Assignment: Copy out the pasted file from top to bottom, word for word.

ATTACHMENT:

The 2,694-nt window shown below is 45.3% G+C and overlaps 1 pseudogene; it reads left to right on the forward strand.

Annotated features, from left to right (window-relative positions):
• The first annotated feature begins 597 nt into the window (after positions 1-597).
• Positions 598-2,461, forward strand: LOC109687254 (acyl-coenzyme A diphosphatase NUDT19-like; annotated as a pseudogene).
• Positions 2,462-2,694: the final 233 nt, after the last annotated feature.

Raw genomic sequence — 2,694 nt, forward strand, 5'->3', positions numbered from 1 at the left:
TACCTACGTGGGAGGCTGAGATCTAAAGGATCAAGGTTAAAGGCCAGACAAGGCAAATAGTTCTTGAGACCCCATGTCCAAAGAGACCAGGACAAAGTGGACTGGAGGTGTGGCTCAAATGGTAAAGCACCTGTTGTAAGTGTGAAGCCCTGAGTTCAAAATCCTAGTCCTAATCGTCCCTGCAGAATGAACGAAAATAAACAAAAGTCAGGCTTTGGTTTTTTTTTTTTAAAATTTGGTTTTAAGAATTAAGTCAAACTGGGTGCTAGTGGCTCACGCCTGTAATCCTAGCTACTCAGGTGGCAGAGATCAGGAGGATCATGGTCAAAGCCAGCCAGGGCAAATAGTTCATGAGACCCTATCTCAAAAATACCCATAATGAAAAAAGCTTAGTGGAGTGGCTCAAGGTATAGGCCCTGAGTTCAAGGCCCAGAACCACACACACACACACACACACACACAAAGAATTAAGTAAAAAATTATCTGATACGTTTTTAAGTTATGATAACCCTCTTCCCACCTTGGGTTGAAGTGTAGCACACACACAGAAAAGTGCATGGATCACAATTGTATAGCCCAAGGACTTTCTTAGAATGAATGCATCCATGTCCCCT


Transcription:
The 2,694-nt window shown below is 45.3% G+C and overlaps 1 pseudogene; it reads left to right on the forward strand.

Annotated features, from left to right (window-relative positions):
• The first annotated feature begins 597 nt into the window (after positions 1-597).
• Positions 598-2,461, forward strand: LOC109687254 (acyl-coenzyme A diphosphatase NUDT19-like; annotated as a pseudogene).
• Positions 2,462-2,694: the final 233 nt, after the last annotated feature.

Raw genomic sequence — 2,694 nt, forward strand, 5'->3', positions numbered from 1 at the left:
TACCTACGTGGGAGGCTGAGATCTAAAGGATCAAGGTTAAAGGCCAGACAAGGCAAATAGTTCTTGAGACCCCATGTCCAAAGAGACCAGGACAAAGTGGACTGGAGGTGTGGCTCAAATGGTAAAGCACCTGTTGTAAGTGTGAAGCCCTGAGTTCAAAATCCTAGTCCTAATCGTCCCTGCAGAATGAACGAAAATAAACAAAAGTCAGGCTTTGGTTTTTTTTTTTTAAAATTTGGTTTTAAGAATTAAGTCAAACTGGGTGCTAGTGGCTCACGCCTGTAATCCTAGCTACTCAGGTGGCAGAGATCAGGAGGATCATGGTCAAAGCCAGCCAGGGCAAATAGTTCATGAGACCCTATCTCAAAAATACCCATAATGAAAAAAGCTTAGTGGAGTGGCTCAAGGTATAGGCCCTGAGTTCAAGGCCCAGAACCACACACACACACACACACACACACAAAGAATTAAGTAAAAAATTATCTGATACGTTTTTAAGTTATGATAACCCTCTTCCCACCTTGGGTTGAAGTGTAGCACACACACAGAAAAGTGCATGGATCACAATTGTATAGCCCAAGGACTTTCTTAGAATGAATGCATCCATGTCCCCT